Serendipitously, the fifth edition of the Diagnostic and Statistical Manual of Mental Disorders (DSM-5) has just been released (replacing the 20 year old fourth edition) and I sought to reference it as part of the literature search for this musing. Unfortunately, it is not yet accessible (at least to lay people) but I did come across a news item in the Canadian Medical Association Journal (CMAJ) about it dated 15th May, 2013. It includes this paragraph:

The changes have already provoked criticism from a previous editor of the manual and other leading psychiatrists (www.cmaj.ca/lookup/doi/10.1503/cmaj.109-4371). They contend the new edition will pathologize normal emotional reactions. The new manual, for example, opens the possibility for doctors to diagnose grief following bereavement as a depressive disorder.

The article referenced in the above quote is accessible only to subscribers but it is by Paul Kudlow and titled “The perils of diagnostic inflation”. Diagnostic inflation refers to increasing the numbers of people falling within specific classifications by changing the boundaries of the classification or by introducing new classifications to capture areas not previously classified. An example is given in the quote above.

Allen Frances (chair of the DSM-IV Task Force) expresses his concern in the following terms:

Unless corrected, DSM 5 may create millions of newly mislabeled ‘patients,’ with resulting unnecessary and potentially harmful treatment, stigma, and wasteful misallocation of scarce resources.

His concerns are about mislabelling and, of course, they are specific to diagnostic classifications but they reflect my concerns about unnecessary labelling in the more general context. I might mention, in closing, that my partner in life has had the benefit of reading Susan Cain’s book ‘Quiet – The Power of Introverts’ and she assures me that Ms Cain’s differentiation of shyness from introversion is justified by a thorough explanation of the distinction not evident in the casual aside she makes of it in her talk. I  accept that she may have good reason for the distinction but the fact remains that it isn’t evident in her talk and that emphasises the need to explain the necessity whenever we feel compelled to highlight differences. There need be no question of mislabelling and there may be positive value in the distinction, but my point is simply that the value must be clear or the distinction should not be made.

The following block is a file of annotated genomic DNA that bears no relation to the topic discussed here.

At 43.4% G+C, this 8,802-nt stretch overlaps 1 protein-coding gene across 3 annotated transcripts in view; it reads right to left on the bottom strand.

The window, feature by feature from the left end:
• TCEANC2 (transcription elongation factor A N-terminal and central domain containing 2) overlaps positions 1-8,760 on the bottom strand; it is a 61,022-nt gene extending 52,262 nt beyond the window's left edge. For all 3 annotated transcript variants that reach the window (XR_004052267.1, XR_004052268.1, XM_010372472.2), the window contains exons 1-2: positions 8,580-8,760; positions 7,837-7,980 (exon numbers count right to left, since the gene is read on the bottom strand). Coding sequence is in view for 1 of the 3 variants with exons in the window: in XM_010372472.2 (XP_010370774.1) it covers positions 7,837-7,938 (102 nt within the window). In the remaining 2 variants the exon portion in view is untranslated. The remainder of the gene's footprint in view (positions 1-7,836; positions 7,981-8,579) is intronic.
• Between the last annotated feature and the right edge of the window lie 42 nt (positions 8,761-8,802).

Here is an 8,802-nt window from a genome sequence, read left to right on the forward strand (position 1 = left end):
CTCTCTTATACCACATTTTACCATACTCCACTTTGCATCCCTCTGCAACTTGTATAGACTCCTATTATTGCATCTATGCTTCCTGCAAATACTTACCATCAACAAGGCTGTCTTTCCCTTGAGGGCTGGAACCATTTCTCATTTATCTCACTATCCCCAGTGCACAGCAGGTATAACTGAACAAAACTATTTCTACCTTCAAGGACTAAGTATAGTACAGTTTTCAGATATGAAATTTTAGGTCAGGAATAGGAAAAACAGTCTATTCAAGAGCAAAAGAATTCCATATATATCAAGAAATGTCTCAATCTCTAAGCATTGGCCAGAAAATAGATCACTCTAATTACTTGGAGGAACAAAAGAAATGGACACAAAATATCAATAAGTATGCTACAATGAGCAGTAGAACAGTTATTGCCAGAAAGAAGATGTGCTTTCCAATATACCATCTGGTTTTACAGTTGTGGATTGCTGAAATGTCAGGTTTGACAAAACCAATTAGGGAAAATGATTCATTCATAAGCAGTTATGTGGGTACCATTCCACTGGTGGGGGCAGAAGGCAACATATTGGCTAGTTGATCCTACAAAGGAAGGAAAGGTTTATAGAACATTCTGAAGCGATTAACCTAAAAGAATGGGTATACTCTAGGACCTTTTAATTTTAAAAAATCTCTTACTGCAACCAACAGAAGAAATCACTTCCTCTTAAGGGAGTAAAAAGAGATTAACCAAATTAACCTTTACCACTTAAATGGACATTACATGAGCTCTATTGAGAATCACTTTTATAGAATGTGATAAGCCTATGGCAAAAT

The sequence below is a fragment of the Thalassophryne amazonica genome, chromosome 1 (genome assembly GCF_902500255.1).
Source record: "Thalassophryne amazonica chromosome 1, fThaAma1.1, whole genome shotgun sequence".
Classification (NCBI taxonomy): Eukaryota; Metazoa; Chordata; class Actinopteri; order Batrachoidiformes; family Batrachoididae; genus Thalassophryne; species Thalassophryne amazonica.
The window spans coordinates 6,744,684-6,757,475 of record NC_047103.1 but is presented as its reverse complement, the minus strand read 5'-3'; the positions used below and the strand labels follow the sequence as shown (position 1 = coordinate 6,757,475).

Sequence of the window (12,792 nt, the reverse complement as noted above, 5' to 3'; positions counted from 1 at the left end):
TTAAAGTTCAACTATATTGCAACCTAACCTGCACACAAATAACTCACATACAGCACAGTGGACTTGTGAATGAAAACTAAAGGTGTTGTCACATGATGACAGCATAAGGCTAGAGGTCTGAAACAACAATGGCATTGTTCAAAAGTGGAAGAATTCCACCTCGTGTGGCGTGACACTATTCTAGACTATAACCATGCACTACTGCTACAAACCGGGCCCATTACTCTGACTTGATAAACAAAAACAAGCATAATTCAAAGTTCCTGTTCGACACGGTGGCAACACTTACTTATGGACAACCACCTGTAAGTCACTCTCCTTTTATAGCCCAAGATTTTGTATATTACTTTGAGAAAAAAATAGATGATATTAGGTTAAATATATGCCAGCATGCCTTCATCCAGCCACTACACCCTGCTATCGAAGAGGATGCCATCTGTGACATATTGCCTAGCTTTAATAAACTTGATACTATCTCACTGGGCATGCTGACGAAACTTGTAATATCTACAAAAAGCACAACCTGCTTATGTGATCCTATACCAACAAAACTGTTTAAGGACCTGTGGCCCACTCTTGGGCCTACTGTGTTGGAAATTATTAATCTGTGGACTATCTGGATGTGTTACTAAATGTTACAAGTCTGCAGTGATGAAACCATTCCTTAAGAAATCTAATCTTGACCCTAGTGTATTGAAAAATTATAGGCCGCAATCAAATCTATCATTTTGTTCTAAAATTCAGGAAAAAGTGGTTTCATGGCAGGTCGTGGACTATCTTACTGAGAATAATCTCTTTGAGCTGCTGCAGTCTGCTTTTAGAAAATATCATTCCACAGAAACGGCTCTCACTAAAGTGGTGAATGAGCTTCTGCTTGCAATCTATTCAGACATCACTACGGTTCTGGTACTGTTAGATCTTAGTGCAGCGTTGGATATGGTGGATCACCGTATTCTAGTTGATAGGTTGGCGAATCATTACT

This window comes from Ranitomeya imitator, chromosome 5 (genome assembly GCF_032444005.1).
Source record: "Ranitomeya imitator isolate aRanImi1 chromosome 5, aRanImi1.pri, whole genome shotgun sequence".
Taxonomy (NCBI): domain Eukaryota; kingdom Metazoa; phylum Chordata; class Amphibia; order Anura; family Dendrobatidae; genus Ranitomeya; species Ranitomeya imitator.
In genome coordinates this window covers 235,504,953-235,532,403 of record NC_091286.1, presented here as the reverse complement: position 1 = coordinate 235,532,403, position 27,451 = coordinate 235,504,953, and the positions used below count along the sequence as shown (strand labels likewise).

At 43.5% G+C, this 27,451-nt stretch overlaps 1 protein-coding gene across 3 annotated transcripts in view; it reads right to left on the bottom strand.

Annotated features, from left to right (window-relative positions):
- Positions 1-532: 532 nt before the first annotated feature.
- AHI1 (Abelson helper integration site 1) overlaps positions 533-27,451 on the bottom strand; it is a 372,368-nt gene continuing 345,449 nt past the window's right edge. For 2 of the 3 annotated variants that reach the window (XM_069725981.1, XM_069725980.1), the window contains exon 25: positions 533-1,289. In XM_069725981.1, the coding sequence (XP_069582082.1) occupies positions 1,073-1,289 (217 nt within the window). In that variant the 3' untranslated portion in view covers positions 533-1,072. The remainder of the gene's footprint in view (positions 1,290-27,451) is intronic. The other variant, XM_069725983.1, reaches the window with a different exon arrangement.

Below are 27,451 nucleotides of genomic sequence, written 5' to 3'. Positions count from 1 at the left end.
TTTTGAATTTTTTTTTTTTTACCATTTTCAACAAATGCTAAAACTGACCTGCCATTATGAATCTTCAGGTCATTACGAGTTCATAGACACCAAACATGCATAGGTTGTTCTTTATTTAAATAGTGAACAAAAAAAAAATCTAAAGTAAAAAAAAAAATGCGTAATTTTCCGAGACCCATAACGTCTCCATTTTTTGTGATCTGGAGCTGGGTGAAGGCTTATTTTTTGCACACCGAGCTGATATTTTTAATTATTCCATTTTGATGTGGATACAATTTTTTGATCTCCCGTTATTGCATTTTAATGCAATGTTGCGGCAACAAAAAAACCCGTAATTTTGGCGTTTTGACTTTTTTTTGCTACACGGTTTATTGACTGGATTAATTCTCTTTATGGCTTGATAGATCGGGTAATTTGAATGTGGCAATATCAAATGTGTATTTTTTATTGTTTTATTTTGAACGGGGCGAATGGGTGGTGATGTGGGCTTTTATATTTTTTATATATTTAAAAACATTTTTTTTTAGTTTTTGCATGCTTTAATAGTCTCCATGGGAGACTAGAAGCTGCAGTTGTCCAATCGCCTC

Belief Instinct

This is the title of a book I read recently by research psychologist Jesse Bering. Subtitled ‘The Psychology of Souls, Destiny, and the Meaning of Life’, it’s published by Norton in 2012 as a paperback and, even if you aren’t looking for more grist for the atheist mill, it is still a very entertaining read. I wont do a full review because it’s already been done (and much better than any amateur attempt of mine), but I will highlight Bering’s primary thesis so that you can see how easy it might be for ambivalence and doubt to niggle in the dark recesses of the staunch anti-theist’s mind.

Blame ‘theory of mind’ for the fact that even Michael Shermer has an explanation ready for St Peter if it ever comes to that. He’s not being hypocritical, he’s being human and experiencing the evolutionary adaptation that has lead all of us to behave less animalistically than our ancestral cousins, even though we are sorely tempted.

Without wanting to steal any of Bering’s thunder, human’s have an innate ability to stand in the shoes of others. Not only do we think we know what other people might be thinking in various situations, but we have extended that belief to anything that moves and a lot of things that don’t. We assign agency to things and, along with that, we make an assumption of intensionality (philosophers refer to it as teleo-functional reasoning). It comes naturally to us, from a very young age, to give purpose to things that, rationality, we know can have no purpose – like a leaf following a twig down a stream. We know in our heads that there is no relationship between these two inanimate objects and yet we can’t help thinking a race is on. Who will be the winner?

Is it any wonder, then, that a non-existent entity would dog our lives to keep us on the straight and narrow or, at least, make us think twice before engaging in some reputation shattering behaviour that would cruel our chances of becoming, or remaining, a reproductive, contributing member of the community to whom we owe our well-being?